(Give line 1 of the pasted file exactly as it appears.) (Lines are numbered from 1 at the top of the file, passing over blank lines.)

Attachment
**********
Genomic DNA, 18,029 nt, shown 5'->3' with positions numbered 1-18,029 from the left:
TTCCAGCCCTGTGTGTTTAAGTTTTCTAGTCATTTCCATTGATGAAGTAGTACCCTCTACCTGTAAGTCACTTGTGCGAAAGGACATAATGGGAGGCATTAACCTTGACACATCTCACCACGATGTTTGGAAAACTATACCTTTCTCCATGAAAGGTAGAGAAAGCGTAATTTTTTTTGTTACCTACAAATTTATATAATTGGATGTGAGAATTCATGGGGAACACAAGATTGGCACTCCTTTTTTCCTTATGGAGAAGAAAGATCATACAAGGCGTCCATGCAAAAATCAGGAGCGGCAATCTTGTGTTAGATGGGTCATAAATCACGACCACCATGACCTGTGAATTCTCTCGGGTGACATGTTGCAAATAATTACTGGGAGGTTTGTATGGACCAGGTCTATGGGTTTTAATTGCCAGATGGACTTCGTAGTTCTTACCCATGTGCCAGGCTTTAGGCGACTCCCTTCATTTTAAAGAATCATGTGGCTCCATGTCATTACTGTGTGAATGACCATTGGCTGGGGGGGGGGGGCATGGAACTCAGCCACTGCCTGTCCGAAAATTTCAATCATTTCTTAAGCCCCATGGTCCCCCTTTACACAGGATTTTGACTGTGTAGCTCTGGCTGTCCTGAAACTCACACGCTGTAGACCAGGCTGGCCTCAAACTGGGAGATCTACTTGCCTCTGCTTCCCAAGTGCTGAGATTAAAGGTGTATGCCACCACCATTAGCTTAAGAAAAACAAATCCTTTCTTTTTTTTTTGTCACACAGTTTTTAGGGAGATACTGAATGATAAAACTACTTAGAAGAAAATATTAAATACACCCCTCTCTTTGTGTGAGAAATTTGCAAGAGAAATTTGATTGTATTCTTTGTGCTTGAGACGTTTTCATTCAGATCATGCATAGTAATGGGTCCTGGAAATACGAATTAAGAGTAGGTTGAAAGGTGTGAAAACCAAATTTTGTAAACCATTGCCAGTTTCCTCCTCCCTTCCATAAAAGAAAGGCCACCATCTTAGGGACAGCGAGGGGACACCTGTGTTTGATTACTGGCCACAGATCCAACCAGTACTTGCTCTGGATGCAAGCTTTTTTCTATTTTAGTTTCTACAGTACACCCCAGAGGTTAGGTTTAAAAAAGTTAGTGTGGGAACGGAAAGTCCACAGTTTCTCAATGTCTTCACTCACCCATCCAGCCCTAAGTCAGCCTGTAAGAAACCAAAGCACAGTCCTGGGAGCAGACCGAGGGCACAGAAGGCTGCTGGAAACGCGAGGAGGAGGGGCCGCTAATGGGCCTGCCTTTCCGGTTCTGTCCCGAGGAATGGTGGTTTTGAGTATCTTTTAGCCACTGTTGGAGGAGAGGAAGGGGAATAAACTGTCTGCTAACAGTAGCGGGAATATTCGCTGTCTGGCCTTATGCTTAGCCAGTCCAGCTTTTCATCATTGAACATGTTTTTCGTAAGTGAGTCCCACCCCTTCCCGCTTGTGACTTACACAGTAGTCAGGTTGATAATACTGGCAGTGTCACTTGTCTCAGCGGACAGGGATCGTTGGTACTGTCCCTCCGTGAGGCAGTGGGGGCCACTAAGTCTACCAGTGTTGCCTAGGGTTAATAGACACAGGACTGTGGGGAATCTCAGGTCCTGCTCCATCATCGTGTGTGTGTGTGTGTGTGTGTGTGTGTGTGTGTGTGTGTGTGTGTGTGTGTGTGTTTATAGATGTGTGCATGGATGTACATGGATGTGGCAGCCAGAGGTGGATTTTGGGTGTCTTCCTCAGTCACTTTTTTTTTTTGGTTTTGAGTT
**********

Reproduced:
Genomic DNA, 18,029 nt, shown 5'->3' with positions numbered 1-18,029 from the left: